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Watching the scenes out of New Orleans, if you turn down the sound it could be the Sudan or any Third World country. But it's not. it's the United States of America.
New Orleans has to learn to live with water rather than in fear of water, and we need a master plan that shows us how to do this. It's so critical that we send a signal to everyone in the country that we're serious about rebuilding New Orleans.
New Orleans is a city whose basic industry is the service industry. That's why it makes its money. That's - it brings people to the city. People come to the city and experience the wonders of this extraordinary city and everything else. The question is that, how do we create jobs which are the jobs that have pay, that - living wages?
Essence is something I always enjoy, because I love New Orleans. Since they brought it back to New Orleans, it's a special place to me. We been doing it since the beginning. We did it when it was in Houston, but there's nothing like New Orleans.
Doug E. Fresh
There's nothing like New Orleans. When it comes back, it will be a tremendous highlight for America.
A lot of people don't know I'm from the West Coast. My swag is different. Me being from Young Money, affiliated with them, some people think I'm from down South. They think maybe I'm from New Orleans like them. It's just good to show people and build outside of Young Money, build my brand outside of that.
There's no way New Orleans will ever be the city it was. I think it will have half the population. They may create a sort of Disneyland at the French Quarter for tourists. The rest I don't know.
Coltrane came to New Orleans one day and he was talking about the jazz scene. And Coltrane mentions that the problem with jazz was that there were too few groups.
My dream is to leave this business on my own terms, and if it were my terms, I would love to do the Royal Rumble. I would love to do Wrestle Mania in New Orleans, because I had so many matches there over the years working for Mid-South. I was in the ring with Muhammad Ali in the Superdome. To close it there would be great.
Being from North Carolina, it's kind of slow-paced. There's not too much going on there, whereas in New Orleans, there's always something going on. I just love all the people, going out to dinner and enjoying anything I want.
One of the things that's beautiful about New Orleans is how culturally rich we are and how well we have worked together. People call us a gumbo. It's really important that we get focused on the very simple notion that diversity is a strength, it's not a weakness.
I have held the following jobs: office temp, ticket seller in movie theatre, cook in restaurant, nanny, and phone installer at the Super Bowl in New Orleans.
The New Orleans I knew ain't no more.
I took many trips down to New Orleans trying to experience the city as deeply as possible. I'm from Detroit so New Orleans seemed very exotic to me.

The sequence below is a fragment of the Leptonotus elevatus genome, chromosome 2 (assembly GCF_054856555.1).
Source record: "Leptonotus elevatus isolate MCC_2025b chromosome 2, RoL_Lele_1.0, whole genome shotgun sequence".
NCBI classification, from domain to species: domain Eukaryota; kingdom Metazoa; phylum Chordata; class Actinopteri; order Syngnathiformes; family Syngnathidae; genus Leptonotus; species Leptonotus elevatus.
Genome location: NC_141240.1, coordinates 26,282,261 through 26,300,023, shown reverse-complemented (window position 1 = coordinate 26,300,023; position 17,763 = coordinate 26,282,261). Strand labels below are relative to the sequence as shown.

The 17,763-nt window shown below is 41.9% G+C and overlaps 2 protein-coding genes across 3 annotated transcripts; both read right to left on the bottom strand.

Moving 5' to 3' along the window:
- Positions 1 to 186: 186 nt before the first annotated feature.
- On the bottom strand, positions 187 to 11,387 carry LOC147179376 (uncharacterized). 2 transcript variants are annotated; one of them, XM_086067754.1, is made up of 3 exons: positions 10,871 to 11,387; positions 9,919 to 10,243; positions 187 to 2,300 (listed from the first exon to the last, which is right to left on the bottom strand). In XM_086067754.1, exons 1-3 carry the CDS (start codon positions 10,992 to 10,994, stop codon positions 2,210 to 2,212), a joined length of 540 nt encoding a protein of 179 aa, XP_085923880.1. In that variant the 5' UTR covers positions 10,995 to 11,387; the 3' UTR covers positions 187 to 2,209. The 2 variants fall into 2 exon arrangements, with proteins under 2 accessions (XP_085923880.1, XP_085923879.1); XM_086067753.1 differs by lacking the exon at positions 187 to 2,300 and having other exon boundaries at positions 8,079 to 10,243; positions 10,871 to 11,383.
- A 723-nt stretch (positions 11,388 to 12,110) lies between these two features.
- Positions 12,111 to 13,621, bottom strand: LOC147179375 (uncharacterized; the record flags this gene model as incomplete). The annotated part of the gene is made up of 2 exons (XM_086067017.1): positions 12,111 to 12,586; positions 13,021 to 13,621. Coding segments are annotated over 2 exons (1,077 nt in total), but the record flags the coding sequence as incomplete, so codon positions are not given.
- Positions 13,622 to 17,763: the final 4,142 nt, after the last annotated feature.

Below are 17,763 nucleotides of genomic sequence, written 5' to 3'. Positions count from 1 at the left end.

Like Venice, Italy, New Orleans is a cultural treasure. And everyone who lived in the city should be allowed to come back. But that doesn't mean that they all should live in exactly the same spot that they lived before.
I have a deep affinity for New Orleans - its like a second home to me - they treat me like I'm their own.
I was born in New Orleans, and I wasn't allowed to go to the movies.
One of the most special things about the city of New Orleans is how diverse a people we really are. There's been a new generation of individuals that have all grown up together, so I don't really see myself as a White mayor. I've never seen New Orleans as a Black city.
The biggest challenge in New Orleans has been to find workers who can climb a ladder after lunch.
I didn't date my wife in high school, but she was definitely by far the coolest woman there. She was definitely the most beautiful, but she also marched to the beat of her own drummer. I was in New Orleans 10 years after high school and my friend played matchmaker with us, and that's kind of how we got together.
I love to eat. I'm from New Orleans. I eat like nobody's business. So to find a workout that I actually look forward to is a lifesaver.
New Orleans is like a big musical gumbo. The sound I have is from being in the city my whole life.
A lot of cats in New Orleans, very soulful, very soulful musicians and they assume that they're singers. And they just make that assumption. And so when there's a little intonation problem, people are very forgiving of them because they heard how soulful they play.
Here in New Orleans, what a lot of the musical families do - and this is a romantic concept on my part - is they teach their kids to tap dance first. Then after tap dance, you learn piano, and after piano, you get to pick between all the instruments that are out there.
I never take storms as seriously as I should, which is probably not the way I should be handling it. I think it's to do with growing up in New Orleans and having a hurricane, like, once a week.
The music is just so rich and part of the culture there. I suddenly felt like I needed to go on this mission to make sure we save New Orleans because - not that I can save anything - but it's so much part of what this country is, this whole mix of people coming together and doing this thing.
A. P. J. Abdul Kalam
Martin Luther King, Jr.
Leonardo da Vinci
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